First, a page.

Did you know that just four years after the worst recession in U.S. history, U.S. corporate profits are among the highest ever?
Kind of makes you scratch your head a little, after so many years of doom and gloom, it’s hard to imagine that U.S. corporations are humming at unprecedented levels. Sure doesn’t feel like it, at least when translated to the average worker.
Yet CNN Money reports that in the third quarter of last year, corporate earnings were $1.74 trillion, up 18.6 percent from a year ago. The after-tax profits are at their greatest percentage in Gross Domestic Product (GDP) history.
Surely all these records profits must trickle down to the average worker, right? Not so, not even close. As a matter of fact, CNN reports that workers wages have fallen to the LOWEST ever share of GDP. It said a separate government reading shows that total wages have now fallen to a record low of 43.5 percent of GDP; whereas until 1975 wages had accounted for at least half of GDP, and reached as high as 49 percent before a 2001 recession.
Profits bottomed during the recent recession at 4.6 percent of GDP, but have now risen to 11.1 percent, above the average 8 percent during the previous economic expansion.
So why haven’t wages mirrored the record profits? Analysts point out that overall economic growth has greatly outpaced growth in hourly wages and job creation since the Great Recession, and that wages are determined by what’s going on in the labor market.
CNN quoted economists as saying, “It makes no sense to hire more people until you have demand for your stuff.” I think this raises a question that at what point will corporate profits continue to skyrocket if consumers’ purchasing power continues to erode? At what point won’t there be “demand for stuff?”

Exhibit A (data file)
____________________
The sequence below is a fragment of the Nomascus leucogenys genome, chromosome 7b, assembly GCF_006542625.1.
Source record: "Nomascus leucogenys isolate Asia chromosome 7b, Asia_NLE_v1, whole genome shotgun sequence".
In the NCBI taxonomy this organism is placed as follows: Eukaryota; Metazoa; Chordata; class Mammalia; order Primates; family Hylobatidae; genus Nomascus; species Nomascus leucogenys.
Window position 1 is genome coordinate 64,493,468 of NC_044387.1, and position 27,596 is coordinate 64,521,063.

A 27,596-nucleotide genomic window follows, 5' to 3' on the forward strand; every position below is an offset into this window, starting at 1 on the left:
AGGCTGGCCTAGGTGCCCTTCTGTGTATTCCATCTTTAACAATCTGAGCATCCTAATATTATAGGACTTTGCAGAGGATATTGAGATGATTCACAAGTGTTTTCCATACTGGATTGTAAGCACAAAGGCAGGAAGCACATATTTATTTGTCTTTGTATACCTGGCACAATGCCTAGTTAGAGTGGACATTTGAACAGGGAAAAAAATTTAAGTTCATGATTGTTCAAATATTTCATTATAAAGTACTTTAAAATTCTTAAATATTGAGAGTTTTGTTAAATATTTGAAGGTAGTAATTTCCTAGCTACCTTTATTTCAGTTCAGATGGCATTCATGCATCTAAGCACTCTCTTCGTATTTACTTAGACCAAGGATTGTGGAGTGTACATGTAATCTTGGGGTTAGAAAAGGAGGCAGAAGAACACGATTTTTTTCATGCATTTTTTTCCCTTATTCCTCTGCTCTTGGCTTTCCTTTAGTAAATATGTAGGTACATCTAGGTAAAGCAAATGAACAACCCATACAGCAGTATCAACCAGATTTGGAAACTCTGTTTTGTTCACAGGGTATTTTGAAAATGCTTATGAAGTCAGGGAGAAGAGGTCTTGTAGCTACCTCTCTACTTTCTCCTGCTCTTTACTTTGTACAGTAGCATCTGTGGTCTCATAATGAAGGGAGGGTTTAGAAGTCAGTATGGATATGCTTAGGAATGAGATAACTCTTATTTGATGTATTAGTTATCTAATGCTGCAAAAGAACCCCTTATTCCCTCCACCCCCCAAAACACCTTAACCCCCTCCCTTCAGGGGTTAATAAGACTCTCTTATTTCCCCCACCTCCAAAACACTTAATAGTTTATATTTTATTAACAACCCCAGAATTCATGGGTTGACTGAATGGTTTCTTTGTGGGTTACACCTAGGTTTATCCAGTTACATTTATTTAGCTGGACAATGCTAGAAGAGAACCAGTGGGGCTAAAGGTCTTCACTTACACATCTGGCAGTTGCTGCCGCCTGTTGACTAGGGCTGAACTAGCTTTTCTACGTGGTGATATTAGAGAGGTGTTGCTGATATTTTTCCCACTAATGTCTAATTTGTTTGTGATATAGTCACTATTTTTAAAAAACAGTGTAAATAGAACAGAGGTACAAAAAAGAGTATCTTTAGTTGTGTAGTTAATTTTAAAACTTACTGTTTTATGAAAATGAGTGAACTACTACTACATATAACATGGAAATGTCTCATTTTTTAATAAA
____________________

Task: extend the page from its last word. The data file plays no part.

Yahoo News recently ran an article comparing a minimum wage earner at McDonald’s to the company’s CEO. This particular worker in Chicago makes $8.25 per hour, the minimum in Illinois, whereas it quotes McDonald’s President and CEO Jim Skinner made $8.75 million last year. It would take more than 100 years working non-stop at the minimum wage to earn what Skinner made in one year. The article noted that the pay gap between fast-food CEOs and workers doubled in the last 10 years alone, and at the same time McDonald’s lobbied heavily against minimum-wage increases.
In fact, the company spent $6 billion on share repurchases and dividends last year, the equivalent of $14,285 per restaurant worker employed by the company.
Those who believe the rich are getting richer are armed with this statistic: The 1.2 million households whose incomes put them in the top 1 percent of the U.S. saw their earnings increase 5.5 percent last year, according to census estimates. Whereas earnings fell 1.7 percent for the 97 million households in the bottom 80 percent (those who made less than $101,583).
Businesses and taxes are a relevant topic in Minnesota this year as the legislature debates the merits of potential tax increases, such as on previously untaxed various business services, proposed in the governor’s budget. Legislators often cater to business interest, as they right probably should considering the tie between business success and job creation. But sometimes, as these statistics show, businesses can do quite well while labor and wages lag behind.
With record profits, it seems corporations and CEOs are doing not just well but better than ever. Here’s hoping that in 2013 some of that record wealth can be spread to the millions of workers who it now appears were the real victims of the Great Recession, not the companies that were rescued because they were “too big to fail.”